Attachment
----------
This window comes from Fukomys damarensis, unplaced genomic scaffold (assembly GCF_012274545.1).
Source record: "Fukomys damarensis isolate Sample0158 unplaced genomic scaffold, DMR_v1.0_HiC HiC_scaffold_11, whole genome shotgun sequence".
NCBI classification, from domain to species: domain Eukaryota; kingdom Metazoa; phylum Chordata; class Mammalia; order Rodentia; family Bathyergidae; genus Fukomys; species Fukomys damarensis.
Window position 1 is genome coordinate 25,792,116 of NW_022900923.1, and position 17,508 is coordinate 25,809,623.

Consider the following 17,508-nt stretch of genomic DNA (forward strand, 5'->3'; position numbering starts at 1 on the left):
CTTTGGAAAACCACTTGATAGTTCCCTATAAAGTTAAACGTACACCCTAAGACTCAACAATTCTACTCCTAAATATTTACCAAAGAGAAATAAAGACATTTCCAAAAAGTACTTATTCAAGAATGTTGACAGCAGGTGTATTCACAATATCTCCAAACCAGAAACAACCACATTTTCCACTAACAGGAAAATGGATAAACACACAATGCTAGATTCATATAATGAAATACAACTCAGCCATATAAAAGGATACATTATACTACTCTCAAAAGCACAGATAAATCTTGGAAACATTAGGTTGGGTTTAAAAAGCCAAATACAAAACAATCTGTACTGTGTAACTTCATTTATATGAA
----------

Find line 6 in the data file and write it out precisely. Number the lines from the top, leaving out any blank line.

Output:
CTTTGGAAAACCACTTGATAGTTCCCTATAAAGTTAAACGTACACCCTAAGACTCAACAATTCTACTCCTAAATATTTACCAAAGAGAAATAAAGACATTTCCAAAAAGTACTTATTCAAGAATGTTGACAGCAGGTGTATTCACAATATCTCCAAACCAGAAACAACCACATTTTCCACTAACAGGAAAATGGATAAACACACAATGCTAGATTCATATAATGAAATACAACTCAGCCATATAAAAGGATACATTATACTACTCTCAAAAGCACAGATAAATCTTGGAAACATTAGGTTGGGTTTAAAAAGCCAAATACAAAACAATCTGTACTGTGTAACTTCATTTATATGAA